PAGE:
Oklahoma lawyers suing insurance companies for breach of contract in first-party cases find themselves limited by the damages which can be awarded for breach of contract.  Under 23 O.S. § 21, the measure of damages for breach of contract is the amount which will compensate a party for the damage.  In Osborn v. Comanche Cattle Industries, Inc., 1975 OK CIV APP 67, 545 P.2d 827, the Oklahoma Court of Appeals explained the reason for limiting damages:

This interest is given legal protection to achieve the paramount objective of putting the promisee injured by the breach in the position in which he would have been had the contract been performed.  

The law philosophically intends for people who have been harmed to receive compensation, not a windfall.  The concept can be illustrated by the employment relationship.  People are paid (compensated) for the work they do — an employee receives a windfall if the business owner decides to give him a new Porsche!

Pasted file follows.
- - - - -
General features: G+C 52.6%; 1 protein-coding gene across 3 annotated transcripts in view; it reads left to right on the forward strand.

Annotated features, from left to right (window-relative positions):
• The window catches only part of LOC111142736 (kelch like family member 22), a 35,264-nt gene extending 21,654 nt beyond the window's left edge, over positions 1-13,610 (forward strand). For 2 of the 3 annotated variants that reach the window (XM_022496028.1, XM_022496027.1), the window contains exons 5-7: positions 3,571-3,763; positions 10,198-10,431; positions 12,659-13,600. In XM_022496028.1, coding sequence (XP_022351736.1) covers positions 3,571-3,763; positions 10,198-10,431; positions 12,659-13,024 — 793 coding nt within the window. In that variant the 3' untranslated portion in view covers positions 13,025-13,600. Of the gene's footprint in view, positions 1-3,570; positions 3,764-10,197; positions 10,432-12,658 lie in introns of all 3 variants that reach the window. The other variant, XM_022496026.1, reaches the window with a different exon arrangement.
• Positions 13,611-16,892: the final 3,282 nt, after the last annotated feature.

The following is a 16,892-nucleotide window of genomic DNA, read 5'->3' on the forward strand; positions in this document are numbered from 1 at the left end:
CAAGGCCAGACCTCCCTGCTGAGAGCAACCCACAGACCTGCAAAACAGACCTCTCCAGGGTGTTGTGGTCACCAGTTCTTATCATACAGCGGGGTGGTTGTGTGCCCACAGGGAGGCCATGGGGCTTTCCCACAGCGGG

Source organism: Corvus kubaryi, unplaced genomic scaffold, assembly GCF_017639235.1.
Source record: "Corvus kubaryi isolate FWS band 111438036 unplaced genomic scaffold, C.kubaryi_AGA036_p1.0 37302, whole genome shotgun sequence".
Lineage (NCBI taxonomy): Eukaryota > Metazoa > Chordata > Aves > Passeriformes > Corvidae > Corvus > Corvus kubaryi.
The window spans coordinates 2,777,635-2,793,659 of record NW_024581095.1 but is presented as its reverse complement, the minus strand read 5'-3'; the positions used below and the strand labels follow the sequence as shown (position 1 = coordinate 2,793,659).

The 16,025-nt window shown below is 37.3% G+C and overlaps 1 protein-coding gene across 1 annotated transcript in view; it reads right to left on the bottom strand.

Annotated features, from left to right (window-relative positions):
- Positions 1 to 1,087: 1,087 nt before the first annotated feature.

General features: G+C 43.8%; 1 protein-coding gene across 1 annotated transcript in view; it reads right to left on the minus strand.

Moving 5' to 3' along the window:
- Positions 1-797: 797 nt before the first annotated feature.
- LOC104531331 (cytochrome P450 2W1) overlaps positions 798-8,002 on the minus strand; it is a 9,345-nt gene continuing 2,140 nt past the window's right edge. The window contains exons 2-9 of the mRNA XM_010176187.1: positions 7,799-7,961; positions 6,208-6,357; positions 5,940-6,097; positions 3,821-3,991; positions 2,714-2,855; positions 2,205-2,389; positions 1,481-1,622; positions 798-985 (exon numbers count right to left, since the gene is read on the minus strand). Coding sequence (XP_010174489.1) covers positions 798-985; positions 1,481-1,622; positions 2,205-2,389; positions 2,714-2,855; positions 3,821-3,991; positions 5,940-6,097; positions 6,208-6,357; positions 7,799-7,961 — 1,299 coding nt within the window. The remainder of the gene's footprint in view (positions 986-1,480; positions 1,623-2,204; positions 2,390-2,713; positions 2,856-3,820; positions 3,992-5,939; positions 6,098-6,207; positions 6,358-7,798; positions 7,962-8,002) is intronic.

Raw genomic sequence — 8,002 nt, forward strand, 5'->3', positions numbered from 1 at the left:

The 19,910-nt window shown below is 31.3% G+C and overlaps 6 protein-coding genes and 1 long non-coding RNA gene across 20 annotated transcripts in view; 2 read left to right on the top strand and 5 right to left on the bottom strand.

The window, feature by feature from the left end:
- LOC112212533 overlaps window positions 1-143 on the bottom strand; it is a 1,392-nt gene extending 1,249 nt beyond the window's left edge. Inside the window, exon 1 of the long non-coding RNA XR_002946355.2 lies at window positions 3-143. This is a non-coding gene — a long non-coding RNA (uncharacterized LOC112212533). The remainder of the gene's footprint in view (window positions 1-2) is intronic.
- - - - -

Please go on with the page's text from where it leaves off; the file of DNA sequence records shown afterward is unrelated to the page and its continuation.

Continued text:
Bad faith allegations asserted in Oklahoma courts allow the plaintiff lawyer to ask for money in addition to what might be recoverable under the insurance policy such as:

  • financial losses
  • embarrassment and loss of reputation
  • mental pain and suffering
  • punitive damages

Oklahoma plaintiff attorneys file bad faith claims to try to recover for damages not available under the terms of the insurance policy.  Although it is technically "compensation" for damages, a bad faith claim places the insurance company at greater risk than just what the policy covers.  Problems develop when unscrupulous attorneys or vindictive insureds falsely accuse the insurer of wrongdoing simply as leverage to get their claim paid.  Oklahoma judges, however, protect insurance companies from paying damages for bad faith if the underlying disagreement is a legitimate dispute.